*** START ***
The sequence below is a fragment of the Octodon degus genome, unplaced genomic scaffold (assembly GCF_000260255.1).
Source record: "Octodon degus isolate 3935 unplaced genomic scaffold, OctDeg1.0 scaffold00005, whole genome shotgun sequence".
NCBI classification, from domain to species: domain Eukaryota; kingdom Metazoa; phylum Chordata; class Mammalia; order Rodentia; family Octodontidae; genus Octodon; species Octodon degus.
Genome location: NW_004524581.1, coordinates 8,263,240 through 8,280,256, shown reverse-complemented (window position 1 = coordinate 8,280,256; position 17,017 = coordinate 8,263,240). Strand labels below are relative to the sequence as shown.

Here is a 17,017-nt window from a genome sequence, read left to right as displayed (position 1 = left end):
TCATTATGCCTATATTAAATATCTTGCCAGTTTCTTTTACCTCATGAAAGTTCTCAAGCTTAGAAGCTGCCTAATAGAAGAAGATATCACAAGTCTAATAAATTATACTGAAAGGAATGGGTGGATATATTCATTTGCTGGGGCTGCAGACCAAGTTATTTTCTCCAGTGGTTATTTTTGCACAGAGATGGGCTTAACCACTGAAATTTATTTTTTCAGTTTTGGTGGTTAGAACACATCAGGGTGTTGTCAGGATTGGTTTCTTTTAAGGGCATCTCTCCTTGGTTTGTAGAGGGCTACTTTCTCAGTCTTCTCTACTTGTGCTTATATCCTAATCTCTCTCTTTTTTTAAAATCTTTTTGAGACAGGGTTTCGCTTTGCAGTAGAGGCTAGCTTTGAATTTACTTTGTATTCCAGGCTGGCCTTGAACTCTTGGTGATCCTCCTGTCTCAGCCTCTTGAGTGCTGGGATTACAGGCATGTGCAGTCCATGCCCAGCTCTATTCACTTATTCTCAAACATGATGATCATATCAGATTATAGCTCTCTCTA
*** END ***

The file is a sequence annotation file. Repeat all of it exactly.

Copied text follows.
The sequence below is a fragment of the Octodon degus genome, unplaced genomic scaffold (assembly GCF_000260255.1).
Source record: "Octodon degus isolate 3935 unplaced genomic scaffold, OctDeg1.0 scaffold00005, whole genome shotgun sequence".
NCBI classification, from domain to species: domain Eukaryota; kingdom Metazoa; phylum Chordata; class Mammalia; order Rodentia; family Octodontidae; genus Octodon; species Octodon degus.
Genome location: NW_004524581.1, coordinates 8,263,240 through 8,280,256, shown reverse-complemented (window position 1 = coordinate 8,280,256; position 17,017 = coordinate 8,263,240). Strand labels below are relative to the sequence as shown.

Here is a 17,017-nt window from a genome sequence, read left to right as displayed (position 1 = left end):
TCATTATGCCTATATTAAATATCTTGCCAGTTTCTTTTACCTCATGAAAGTTCTCAAGCTTAGAAGCTGCCTAATAGAAGAAGATATCACAAGTCTAATAAATTATACTGAAAGGAATGGGTGGATATATTCATTTGCTGGGGCTGCAGACCAAGTTATTTTCTCCAGTGGTTATTTTTGCACAGAGATGGGCTTAACCACTGAAATTTATTTTTTCAGTTTTGGTGGTTAGAACACATCAGGGTGTTGTCAGGATTGGTTTCTTTTAAGGGCATCTCTCCTTGGTTTGTAGAGGGCTACTTTCTCAGTCTTCTCTACTTGTGCTTATATCCTAATCTCTCTCTTTTTTTAAAATCTTTTTGAGACAGGGTTTCGCTTTGCAGTAGAGGCTAGCTTTGAATTTACTTTGTATTCCAGGCTGGCCTTGAACTCTTGGTGATCCTCCTGTCTCAGCCTCTTGAGTGCTGGGATTACAGGCATGTGCAGTCCATGCCCAGCTCTATTCACTTATTCTCAAACATGATGATCATATCAGATTATAGCTCTCTCTA